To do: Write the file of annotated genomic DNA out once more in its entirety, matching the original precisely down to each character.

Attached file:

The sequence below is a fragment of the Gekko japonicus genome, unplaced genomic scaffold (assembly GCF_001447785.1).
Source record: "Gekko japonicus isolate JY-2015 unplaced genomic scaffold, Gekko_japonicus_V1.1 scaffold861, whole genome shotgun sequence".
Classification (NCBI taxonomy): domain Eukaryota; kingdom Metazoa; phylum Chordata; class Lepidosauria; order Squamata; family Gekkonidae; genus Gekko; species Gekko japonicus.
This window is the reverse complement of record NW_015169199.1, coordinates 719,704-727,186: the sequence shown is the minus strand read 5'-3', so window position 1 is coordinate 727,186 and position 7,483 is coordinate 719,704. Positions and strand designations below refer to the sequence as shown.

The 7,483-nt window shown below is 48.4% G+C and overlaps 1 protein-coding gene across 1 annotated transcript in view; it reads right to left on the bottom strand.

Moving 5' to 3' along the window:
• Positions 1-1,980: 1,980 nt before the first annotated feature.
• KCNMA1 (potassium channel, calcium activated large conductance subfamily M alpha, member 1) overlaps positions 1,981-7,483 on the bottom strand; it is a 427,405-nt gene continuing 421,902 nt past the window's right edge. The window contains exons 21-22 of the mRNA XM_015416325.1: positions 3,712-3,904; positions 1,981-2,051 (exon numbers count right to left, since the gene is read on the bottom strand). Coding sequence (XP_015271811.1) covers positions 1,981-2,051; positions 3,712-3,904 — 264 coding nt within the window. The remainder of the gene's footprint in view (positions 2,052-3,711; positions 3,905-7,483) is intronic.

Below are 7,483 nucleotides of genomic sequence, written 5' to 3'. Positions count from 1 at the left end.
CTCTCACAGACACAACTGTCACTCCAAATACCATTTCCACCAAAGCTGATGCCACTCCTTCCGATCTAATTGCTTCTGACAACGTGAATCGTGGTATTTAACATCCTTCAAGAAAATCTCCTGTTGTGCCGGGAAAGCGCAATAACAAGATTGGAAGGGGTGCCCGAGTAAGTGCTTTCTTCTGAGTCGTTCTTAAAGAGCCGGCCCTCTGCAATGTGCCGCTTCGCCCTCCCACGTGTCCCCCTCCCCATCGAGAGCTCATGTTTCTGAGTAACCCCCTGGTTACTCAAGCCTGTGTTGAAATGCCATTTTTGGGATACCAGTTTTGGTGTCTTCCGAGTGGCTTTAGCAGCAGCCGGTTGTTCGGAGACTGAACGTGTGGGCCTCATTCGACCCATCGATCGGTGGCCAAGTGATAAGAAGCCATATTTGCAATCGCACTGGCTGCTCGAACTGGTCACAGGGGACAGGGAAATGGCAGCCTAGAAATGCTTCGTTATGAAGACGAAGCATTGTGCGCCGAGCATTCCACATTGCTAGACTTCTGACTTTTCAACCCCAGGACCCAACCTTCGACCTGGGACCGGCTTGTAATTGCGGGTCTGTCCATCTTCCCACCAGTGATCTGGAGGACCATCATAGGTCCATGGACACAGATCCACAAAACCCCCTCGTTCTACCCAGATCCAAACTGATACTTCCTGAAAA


The sequence below is a fragment of the Gekko japonicus genome, unplaced genomic scaffold (assembly GCF_001447785.1).
Source record: "Gekko japonicus isolate JY-2015 unplaced genomic scaffold, Gekko_japonicus_V1.1 scaffold861, whole genome shotgun sequence".
Classification (NCBI taxonomy): domain Eukaryota; kingdom Metazoa; phylum Chordata; class Lepidosauria; order Squamata; family Gekkonidae; genus Gekko; species Gekko japonicus.
This window is the reverse complement of record NW_015169199.1, coordinates 719,704-727,186: the sequence shown is the minus strand read 5'-3', so window position 1 is coordinate 727,186 and position 7,483 is coordinate 719,704. Positions and strand designations below refer to the sequence as shown.

The 7,483-nt window shown below is 48.4% G+C and overlaps 1 protein-coding gene across 1 annotated transcript in view; it reads right to left on the bottom strand.

Moving 5' to 3' along the window:
• Positions 1-1,980: 1,980 nt before the first annotated feature.
• KCNMA1 (potassium channel, calcium activated large conductance subfamily M alpha, member 1) overlaps positions 1,981-7,483 on the bottom strand; it is a 427,405-nt gene continuing 421,902 nt past the window's right edge. The window contains exons 21-22 of the mRNA XM_015416325.1: positions 3,712-3,904; positions 1,981-2,051 (exon numbers count right to left, since the gene is read on the bottom strand). Coding sequence (XP_015271811.1) covers positions 1,981-2,051; positions 3,712-3,904 — 264 coding nt within the window. The remainder of the gene's footprint in view (positions 2,052-3,711; positions 3,905-7,483) is intronic.

Below are 7,483 nucleotides of genomic sequence, written 5' to 3'. Positions count from 1 at the left end.
CTCTCACAGACACAACTGTCACTCCAAATACCATTTCCACCAAAGCTGATGCCACTCCTTCCGATCTAATTGCTTCTGACAACGTGAATCGTGGTATTTAACATCCTTCAAGAAAATCTCCTGTTGTGCCGGGAAAGCGCAATAACAAGATTGGAAGGGGTGCCCGAGTAAGTGCTTTCTTCTGAGTCGTTCTTAAAGAGCCGGCCCTCTGCAATGTGCCGCTTCGCCCTCCCACGTGTCCCCCTCCCCATCGAGAGCTCATGTTTCTGAGTAACCCCCTGGTTACTCAAGCCTGTGTTGAAATGCCATTTTTGGGATACCAGTTTTGGTGTCTTCCGAGTGGCTTTAGCAGCAGCCGGTTGTTCGGAGACTGAACGTGTGGGCCTCATTCGACCCATCGATCGGTGGCCAAGTGATAAGAAGCCATATTTGCAATCGCACTGGCTGCTCGAACTGGTCACAGGGGACAGGGAAATGGCAGCCTAGAAATGCTTCGTTATGAAGACGAAGCATTGTGCGCCGAGCATTCCACATTGCTAGACTTCTGACTTTTCAACCCCAGGACCCAACCTTCGACCTGGGACCGGCTTGTAATTGCGGGTCTGTCCATCTTCCCACCAGTGATCTGGAGGACCATCATAGGTCCATGGACACAGATCCACAAAACCCCCTCGTTCTACCCAGATCCAAACTGATACTTCCTGAAAA